Wednesday, January 30, 2013

Garden of Courage

I've been working on a short piece for about a week now. It's got to be ready for a March 1st deadline, so I can't agonize over it for too much longer. First I had to pick a poem that I have used for inspiration with my students as well as myself. That wasn't too hard. The call for submissions is for the 3rd edition of an anthology of teacher writing. I've had good luck in the past with getting my ideas and experiences out there, but this one is a bit different. This new book is about courage and teaching. Rather timely in my view because jobs are scarce and pressures are escalating. The new collection seeks the kind of anecdotes that feature teachers reaching into their pockets for the crumpled copy of the poem they always carry with them. Not literally, but you get the picture. Reality check...maybe some folks really do keep a poem handy. I know many who keep a photograph to look at when things get tough.
I carry poems in my head. That's where my first obstacle comes in. I have decided to write about using and admiring the Rilke poem "The Carousel." I've used it for years in teaching The Catcher in the Rye, but the themes are so universal that it not only applies to that novel, but to my students, my student teachers and to myself. This wonderful little chunk of Rilke's wisdom is readily available, but the problem comes in the translation. I've read at least four different translations this past week and not one of them is the one I used. That means that there must be at least five versions out there. I've decided to go with the one by Edward Snow in a wonderful (and expensive) newer volume simply called The Poetry of Rilke. The line that is most problematic describes the faces of the various brightly colored animals on a old carousel in the Jardin du Luxemborg. Rilke apparently spent a good deal of time in this garden watching kids ride the merry-go-round there and musing about life and love. In the translation I'm using he writes that the animals are "hitched to carriages, yet all have courage in their faces." Some versions say they "have valor in their eyes." The one I originally read referred to "mettle in their mien." What's the difference between valor and courage anyway? I've decided it doesn't matter. What struck me as I was writing the little essay to accompany my submission is that this poem applies to both students and teachers. It worked well with the loss of innocence theme in my classroom and like a good jazz classic sung after many years, it works well in my life not. Courage is always in short supply.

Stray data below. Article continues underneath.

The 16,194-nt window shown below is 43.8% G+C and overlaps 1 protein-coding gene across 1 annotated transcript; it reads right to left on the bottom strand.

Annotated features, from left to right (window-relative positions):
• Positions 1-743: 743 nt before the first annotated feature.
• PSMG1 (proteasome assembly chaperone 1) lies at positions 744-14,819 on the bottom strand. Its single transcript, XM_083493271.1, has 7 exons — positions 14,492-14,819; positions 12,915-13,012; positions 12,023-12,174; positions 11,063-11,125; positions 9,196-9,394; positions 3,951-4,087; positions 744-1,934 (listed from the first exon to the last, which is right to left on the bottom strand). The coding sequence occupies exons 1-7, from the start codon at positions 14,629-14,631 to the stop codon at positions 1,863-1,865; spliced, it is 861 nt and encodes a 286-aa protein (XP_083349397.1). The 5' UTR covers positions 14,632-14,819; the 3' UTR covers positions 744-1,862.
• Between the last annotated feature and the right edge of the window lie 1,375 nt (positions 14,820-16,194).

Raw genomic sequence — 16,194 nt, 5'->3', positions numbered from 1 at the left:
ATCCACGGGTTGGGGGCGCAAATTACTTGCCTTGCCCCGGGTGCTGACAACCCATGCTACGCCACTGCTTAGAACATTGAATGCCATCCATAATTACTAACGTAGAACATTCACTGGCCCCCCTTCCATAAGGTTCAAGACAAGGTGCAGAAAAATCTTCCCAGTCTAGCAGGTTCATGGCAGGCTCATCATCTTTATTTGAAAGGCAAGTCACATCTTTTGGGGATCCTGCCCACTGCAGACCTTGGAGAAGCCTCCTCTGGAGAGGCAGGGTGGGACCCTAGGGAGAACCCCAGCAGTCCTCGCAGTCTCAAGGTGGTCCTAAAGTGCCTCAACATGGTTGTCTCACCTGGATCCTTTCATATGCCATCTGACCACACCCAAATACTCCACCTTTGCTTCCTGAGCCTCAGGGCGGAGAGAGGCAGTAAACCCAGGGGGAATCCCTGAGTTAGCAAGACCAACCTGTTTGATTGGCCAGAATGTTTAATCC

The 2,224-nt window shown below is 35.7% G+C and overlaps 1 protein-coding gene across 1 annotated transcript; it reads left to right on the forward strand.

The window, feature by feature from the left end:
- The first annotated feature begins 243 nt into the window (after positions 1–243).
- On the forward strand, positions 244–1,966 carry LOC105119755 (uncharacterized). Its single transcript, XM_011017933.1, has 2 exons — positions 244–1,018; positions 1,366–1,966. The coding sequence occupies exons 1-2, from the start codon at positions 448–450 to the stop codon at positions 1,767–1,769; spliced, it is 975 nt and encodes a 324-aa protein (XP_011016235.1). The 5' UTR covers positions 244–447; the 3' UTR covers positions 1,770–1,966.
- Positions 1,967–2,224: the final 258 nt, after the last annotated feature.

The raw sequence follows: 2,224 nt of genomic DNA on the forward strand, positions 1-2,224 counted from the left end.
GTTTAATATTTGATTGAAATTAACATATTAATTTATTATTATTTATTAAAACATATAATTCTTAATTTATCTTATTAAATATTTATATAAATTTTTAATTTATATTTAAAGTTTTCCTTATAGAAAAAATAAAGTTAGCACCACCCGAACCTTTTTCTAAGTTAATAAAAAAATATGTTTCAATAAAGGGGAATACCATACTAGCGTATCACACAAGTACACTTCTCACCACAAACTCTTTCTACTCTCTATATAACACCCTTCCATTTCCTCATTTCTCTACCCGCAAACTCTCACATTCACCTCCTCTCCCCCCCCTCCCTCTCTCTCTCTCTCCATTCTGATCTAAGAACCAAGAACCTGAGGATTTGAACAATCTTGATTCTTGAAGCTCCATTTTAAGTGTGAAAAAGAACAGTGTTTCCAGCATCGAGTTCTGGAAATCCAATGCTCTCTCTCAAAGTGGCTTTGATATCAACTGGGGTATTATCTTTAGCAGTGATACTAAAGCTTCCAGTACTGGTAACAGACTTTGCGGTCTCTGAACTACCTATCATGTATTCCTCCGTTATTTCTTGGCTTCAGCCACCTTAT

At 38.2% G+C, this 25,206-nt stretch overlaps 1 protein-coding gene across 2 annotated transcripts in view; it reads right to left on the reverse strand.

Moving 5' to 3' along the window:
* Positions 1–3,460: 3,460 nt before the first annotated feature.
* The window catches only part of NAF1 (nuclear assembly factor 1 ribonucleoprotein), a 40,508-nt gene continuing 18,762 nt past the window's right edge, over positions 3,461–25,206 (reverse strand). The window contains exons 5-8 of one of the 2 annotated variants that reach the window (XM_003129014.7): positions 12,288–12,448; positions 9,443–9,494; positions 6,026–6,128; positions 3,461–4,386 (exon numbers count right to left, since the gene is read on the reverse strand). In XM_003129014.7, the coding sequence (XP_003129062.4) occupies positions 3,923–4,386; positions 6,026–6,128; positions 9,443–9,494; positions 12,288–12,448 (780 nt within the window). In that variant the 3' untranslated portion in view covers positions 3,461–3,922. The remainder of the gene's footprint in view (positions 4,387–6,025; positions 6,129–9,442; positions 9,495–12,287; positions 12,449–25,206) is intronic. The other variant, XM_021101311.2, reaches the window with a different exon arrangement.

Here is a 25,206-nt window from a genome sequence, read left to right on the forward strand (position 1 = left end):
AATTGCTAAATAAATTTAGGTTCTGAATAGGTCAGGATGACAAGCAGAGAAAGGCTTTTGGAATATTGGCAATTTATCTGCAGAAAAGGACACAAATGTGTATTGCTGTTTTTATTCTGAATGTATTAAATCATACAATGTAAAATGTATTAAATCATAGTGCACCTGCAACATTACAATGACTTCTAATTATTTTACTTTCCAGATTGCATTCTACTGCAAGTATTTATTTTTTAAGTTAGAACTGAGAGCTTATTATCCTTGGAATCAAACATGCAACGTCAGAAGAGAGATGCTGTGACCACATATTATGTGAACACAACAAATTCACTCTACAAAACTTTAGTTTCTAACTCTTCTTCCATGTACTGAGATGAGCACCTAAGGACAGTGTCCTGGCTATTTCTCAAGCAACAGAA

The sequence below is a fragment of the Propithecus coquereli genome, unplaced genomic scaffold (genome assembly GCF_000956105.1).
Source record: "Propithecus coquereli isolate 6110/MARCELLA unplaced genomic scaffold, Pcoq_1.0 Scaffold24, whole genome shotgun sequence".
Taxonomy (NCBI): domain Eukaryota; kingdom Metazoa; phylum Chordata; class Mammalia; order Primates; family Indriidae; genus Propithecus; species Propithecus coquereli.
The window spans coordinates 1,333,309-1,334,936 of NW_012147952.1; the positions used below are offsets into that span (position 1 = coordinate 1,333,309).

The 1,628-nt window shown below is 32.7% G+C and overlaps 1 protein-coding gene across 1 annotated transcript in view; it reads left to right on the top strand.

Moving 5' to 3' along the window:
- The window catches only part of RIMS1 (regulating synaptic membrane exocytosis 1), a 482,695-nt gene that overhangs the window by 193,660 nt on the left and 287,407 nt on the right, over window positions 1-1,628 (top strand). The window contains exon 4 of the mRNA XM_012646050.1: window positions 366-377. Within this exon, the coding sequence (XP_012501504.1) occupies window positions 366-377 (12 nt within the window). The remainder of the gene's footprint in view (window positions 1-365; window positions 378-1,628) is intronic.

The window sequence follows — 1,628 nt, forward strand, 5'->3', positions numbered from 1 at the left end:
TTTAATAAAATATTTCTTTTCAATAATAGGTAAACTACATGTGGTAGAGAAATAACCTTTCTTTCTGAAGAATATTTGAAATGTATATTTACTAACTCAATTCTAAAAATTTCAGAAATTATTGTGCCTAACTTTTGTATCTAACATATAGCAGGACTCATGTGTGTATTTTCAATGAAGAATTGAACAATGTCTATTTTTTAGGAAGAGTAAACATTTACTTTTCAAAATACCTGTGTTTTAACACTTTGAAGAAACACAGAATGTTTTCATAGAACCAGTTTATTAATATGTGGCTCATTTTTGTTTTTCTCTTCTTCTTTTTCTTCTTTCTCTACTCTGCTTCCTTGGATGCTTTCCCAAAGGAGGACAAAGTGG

Friday, January 25, 2013

Hear Me Roar

In between the increased clamor about the American right to own an assault rifle and the inauguration of a President, the Secretary of Defense this week announced he's lifting the ban on women in combat. So now gender equality applies to the right to kill other human beings under the "rules of war" and it's conduct.  I jest; but the ironies here are robust.
For women, (and men) this really is good news.  That's because all the discrimination making it impossible for women to hold certain decision-making ranks and positions is now gone.  We're not just talking about the right to be in harm's way, the trenches, or even engage in one on one combat.  This new regulation does not only apply to the infantry, but a host of other opportunities and long overdue careers.